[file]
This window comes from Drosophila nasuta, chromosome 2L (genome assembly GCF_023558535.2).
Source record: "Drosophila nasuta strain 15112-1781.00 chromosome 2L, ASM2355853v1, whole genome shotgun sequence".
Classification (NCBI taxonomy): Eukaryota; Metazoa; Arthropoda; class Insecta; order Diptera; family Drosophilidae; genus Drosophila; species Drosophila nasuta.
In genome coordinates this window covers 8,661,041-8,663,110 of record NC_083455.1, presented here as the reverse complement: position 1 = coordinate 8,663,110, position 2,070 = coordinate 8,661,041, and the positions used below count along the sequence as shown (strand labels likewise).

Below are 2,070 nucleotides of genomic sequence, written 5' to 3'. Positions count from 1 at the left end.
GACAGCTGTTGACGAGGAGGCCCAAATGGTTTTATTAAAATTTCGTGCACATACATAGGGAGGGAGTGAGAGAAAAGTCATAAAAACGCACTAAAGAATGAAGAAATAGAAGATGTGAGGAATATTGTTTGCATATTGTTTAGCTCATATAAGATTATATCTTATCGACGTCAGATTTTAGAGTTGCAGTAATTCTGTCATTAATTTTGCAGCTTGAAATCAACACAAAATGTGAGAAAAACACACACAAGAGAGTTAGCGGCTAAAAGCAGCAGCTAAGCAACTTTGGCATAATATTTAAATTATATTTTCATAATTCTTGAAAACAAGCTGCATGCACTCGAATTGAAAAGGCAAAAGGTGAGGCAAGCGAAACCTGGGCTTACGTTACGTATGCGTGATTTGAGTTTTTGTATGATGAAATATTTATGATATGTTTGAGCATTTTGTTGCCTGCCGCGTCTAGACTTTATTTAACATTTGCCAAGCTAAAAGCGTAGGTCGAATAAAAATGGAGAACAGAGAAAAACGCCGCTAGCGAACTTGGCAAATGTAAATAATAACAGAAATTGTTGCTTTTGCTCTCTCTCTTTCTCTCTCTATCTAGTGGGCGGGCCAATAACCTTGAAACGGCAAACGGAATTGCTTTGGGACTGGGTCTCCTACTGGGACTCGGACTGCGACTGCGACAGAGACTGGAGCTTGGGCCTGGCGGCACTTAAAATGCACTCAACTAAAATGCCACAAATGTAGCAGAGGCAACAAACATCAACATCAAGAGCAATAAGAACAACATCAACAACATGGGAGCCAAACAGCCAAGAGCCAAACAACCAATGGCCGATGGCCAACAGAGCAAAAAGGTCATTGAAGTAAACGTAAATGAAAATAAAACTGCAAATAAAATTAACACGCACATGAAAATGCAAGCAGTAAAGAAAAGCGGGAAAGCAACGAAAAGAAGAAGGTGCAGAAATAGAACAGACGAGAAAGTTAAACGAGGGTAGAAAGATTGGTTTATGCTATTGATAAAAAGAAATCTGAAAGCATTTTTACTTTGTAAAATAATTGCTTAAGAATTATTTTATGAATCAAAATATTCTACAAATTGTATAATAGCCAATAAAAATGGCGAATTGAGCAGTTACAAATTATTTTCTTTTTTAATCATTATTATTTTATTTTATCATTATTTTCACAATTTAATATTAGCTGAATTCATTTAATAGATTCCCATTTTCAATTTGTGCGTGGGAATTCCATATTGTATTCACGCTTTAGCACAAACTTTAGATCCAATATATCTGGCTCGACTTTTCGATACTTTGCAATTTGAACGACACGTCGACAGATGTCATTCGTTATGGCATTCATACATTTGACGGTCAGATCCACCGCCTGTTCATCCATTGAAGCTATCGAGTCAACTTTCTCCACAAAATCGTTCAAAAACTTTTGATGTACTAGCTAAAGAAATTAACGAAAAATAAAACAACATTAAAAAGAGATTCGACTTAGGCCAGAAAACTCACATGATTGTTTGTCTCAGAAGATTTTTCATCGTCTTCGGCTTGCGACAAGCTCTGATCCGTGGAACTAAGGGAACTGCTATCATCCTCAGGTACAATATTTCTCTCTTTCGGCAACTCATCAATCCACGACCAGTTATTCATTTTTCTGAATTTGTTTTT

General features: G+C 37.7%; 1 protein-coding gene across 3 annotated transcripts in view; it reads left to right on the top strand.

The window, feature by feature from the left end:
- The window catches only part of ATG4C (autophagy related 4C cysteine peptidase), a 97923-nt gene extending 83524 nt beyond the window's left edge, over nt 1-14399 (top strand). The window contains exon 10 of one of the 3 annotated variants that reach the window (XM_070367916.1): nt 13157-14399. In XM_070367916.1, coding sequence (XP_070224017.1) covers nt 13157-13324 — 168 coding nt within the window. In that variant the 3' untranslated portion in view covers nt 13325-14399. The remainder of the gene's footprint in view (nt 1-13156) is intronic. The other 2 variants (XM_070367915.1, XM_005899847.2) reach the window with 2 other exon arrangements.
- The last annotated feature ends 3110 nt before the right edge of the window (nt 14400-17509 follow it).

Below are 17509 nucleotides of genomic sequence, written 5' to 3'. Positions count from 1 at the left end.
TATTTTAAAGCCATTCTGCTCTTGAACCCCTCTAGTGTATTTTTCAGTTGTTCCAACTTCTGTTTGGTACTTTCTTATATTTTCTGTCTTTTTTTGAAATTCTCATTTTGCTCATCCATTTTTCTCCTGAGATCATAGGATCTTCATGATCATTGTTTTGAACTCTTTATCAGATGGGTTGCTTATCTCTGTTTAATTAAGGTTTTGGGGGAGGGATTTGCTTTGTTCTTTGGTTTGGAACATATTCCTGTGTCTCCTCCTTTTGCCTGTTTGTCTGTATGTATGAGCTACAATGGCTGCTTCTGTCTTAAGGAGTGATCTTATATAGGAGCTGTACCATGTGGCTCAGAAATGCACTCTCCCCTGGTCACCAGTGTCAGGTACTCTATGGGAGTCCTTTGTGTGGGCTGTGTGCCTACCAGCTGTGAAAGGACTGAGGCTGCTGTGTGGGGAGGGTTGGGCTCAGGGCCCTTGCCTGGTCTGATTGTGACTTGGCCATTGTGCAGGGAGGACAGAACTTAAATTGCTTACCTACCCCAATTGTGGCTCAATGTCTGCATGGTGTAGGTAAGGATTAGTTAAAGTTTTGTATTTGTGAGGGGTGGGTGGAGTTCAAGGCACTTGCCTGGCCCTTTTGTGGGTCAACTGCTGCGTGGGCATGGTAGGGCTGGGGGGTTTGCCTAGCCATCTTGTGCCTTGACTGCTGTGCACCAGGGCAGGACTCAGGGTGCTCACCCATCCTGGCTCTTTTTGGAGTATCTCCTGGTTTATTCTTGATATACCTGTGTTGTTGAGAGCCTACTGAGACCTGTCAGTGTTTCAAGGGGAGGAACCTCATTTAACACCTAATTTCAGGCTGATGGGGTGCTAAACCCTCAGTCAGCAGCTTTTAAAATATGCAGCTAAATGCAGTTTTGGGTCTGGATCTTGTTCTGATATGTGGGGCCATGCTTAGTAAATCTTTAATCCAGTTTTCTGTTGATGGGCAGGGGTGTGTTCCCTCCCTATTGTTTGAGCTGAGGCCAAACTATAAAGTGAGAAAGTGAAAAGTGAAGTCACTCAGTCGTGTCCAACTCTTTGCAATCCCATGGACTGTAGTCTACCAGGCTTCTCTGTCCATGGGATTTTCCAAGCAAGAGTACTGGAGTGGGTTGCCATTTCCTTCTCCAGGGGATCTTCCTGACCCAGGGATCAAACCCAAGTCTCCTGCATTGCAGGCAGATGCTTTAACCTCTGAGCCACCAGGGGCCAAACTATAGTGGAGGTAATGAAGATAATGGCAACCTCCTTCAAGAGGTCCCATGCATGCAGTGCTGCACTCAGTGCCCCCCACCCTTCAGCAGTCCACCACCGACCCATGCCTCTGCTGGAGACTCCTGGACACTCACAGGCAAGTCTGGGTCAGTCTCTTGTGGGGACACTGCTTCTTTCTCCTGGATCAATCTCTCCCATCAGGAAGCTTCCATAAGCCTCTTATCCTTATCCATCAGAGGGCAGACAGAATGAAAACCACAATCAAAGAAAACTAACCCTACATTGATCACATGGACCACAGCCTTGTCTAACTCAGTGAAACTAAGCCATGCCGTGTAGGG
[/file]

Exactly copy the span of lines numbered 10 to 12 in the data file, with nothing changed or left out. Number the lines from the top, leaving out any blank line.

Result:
- The last annotated feature ends 3110 nt before the right edge of the window (nt 14400-17509 follow it).

Below are 17509 nucleotides of genomic sequence, written 5' to 3'. Positions count from 1 at the left end.
TATTTTAAAGCCATTCTGCTCTTGAACCCCTCTAGTGTATTTTTCAGTTGTTCCAACTTCTGTTTGGTACTTTCTTATATTTTCTGTCTTTTTTTGAAATTCTCATTTTGCTCATCCATTTTTCTCCTGAGATCATAGGATCTTCATGATCATTGTTTTGAACTCTTTATCAGATGGGTTGCTTATCTCTGTTTAATTAAGGTTTTGGGGGAGGGATTTGCTTTGTTCTTTGGTTTGGAACATATTCCTGTGTCTCCTCCTTTTGCCTGTTTGTCTGTATGTATGAGCTACAATGGCTGCTTCTGTCTTAAGGAGTGATCTTATATAGGAGCTGTACCATGTGGCTCAGAAATGCACTCTCCCCTGGTCACCAGTGTCAGGTACTCTATGGGAGTCCTTTGTGTGGGCTGTGTGCCTACCAGCTGTGAAAGGACTGAGGCTGCTGTGTGGGGAGGGTTGGGCTCAGGGCCCTTGCCTGGTCTGATTGTGACTTGGCCATTGTGCAGGGAGGACAGAACTTAAATTGCTTACCTACCCCAATTGTGGCTCAATGTCTGCATGGTGTAGGTAAGGATTAGTTAAAGTTTTGTATTTGTGAGGGGTGGGTGGAGTTCAAGGCACTTGCCTGGCCCTTTTGTGGGTCAACTGCTGCGTGGGCATGGTAGGGCTGGGGGGTTTGCCTAGCCATCTTGTGCCTTGACTGCTGTGCACCAGGGCAGGACTCAGGGTGCTCACCCATCCTGGCTCTTTTTGGAGTATCTCCTGGTTTATTCTTGATATACCTGTGTTGTTGAGAGCCTACTGAGACCTGTCAGTGTTTCAAGGGGAGGAACCTCATTTAACACCTAATTTCAGGCTGATGGGGTGCTAAACCCTCAGTCAGCAGCTTTTAAAATATGCAGCTAAATGCAGTTTTGGGTCTGGATCTTGTTCTGATATGTGGGGCCATGCTTAGTAAATCTTTAATCCAGTTTTCTGTTGATGGGCAGGGGTGTGTTCCCTCCCTATTGTTTGAGCTGAGGCCAAACTATAAAGTGAGAAAGTGAAAAGTGAAGTCACTCAGTCGTGTCCAACTCTTTGCAATCCCATGGACTGTAGTCTACCAGGCTTCTCTGTCCATGGGATTTTCCAAGCAAGAGTACTGGAGTGGGTTGCCATTTCCTTCTCCAGGGGATCTTCCTGACCCAGGGATCAAACCCAAGTCTCCTGCATTGCAGGCAGATGCTTTAACCTCTGAGCCACCAGGGGCCAAACTATAGTGGAGGTAATGAAGATAATGGCAACCTCCTTCAAGAGGTCCCATGCATGCAGTGCTGCACTCAGTGCCCCCCACCCTTCAGCAGTCCACCACCGACCCATGCCTCTGCTGGAGACTCCTGGACACTCACAGGCAAGTCTGGGTCAGTCTCTTGTGGGGACACTGCTTCTTTCTCCTGGATCAATCTCTCCCATCAGGAAGCTTCCATAAGCCTCTTATCCTTATCCATCAGAGGGCAGACAGAATGAAAACCACAATCAAAGAAAACTAACCCTACATTGATCACATGGACCACAGCCTTGTCTAACTCAGTGAAACTAAGCCATGCCGTGTAGGG